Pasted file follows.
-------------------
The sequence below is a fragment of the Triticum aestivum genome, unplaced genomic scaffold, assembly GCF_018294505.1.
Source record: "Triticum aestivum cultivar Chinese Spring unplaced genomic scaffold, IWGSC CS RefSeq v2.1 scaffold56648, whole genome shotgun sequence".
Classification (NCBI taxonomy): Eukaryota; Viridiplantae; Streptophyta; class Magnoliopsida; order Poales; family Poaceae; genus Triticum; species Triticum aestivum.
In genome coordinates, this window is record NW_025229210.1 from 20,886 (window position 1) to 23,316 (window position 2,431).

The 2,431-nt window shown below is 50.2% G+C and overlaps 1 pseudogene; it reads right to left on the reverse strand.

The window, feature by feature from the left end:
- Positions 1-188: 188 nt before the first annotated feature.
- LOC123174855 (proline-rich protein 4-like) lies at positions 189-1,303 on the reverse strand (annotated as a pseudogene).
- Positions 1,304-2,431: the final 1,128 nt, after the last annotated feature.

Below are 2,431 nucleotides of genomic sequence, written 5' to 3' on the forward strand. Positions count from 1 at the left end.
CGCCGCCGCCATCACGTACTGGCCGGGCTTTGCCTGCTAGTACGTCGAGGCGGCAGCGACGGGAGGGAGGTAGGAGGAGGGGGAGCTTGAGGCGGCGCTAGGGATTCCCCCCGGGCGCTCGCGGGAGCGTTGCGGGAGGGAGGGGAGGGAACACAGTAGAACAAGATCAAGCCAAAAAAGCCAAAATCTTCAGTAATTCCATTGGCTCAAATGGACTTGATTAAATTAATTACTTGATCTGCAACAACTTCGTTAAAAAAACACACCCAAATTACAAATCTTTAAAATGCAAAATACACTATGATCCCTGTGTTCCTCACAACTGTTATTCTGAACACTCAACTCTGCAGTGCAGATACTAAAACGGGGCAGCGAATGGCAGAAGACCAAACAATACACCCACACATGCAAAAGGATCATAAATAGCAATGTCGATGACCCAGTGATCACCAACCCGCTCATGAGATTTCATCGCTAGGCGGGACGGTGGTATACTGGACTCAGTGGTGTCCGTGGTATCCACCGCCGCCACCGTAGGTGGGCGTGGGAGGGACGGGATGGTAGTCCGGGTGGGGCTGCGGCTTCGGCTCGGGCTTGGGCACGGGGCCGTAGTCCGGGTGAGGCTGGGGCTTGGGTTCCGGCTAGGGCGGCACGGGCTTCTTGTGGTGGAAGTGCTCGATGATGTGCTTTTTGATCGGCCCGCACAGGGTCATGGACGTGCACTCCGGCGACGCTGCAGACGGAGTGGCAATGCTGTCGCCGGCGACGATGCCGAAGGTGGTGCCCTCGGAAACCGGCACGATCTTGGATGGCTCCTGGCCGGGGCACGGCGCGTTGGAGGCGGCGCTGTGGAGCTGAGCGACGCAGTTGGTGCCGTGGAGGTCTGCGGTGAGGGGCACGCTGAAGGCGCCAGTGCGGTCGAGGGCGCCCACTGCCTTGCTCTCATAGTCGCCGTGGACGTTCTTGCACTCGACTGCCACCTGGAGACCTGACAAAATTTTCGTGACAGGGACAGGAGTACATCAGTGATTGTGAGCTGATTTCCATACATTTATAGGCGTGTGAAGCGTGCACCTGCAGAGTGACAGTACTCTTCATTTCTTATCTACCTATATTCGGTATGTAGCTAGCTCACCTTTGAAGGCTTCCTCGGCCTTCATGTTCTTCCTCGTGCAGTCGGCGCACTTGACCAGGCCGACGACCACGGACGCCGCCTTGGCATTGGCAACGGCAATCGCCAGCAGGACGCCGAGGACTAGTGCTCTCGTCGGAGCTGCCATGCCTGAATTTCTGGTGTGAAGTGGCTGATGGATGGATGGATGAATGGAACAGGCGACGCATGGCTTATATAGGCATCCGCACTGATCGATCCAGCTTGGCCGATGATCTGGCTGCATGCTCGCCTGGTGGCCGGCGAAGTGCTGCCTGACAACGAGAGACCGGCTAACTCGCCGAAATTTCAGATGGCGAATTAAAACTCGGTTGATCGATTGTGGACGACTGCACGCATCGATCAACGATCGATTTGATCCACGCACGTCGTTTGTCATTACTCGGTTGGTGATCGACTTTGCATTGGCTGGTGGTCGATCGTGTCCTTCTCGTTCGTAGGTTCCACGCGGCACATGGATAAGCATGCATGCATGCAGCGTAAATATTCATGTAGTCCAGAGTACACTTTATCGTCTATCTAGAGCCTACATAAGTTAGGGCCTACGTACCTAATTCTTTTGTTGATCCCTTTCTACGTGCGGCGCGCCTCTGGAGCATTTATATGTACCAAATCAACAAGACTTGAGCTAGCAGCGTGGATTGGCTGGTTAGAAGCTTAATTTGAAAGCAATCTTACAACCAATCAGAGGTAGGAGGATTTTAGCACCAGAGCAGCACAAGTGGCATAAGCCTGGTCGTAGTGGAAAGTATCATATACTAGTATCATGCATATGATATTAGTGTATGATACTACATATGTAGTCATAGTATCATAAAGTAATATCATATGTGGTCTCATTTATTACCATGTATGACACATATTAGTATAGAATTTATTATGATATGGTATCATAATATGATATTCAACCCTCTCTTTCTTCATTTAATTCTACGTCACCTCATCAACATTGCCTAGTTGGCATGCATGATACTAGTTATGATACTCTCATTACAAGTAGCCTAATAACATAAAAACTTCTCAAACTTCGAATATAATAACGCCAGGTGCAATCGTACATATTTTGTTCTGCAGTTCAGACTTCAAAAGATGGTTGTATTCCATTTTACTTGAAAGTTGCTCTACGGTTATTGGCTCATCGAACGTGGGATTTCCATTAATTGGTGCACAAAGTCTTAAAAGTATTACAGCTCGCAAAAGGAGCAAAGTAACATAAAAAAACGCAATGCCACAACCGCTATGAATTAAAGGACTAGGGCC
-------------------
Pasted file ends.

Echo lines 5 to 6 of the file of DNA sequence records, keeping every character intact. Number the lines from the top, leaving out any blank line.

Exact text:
The 2,431-nt window shown below is 50.2% G+C and overlaps 1 pseudogene; it reads right to left on the reverse strand.

The window, feature by feature from the left end: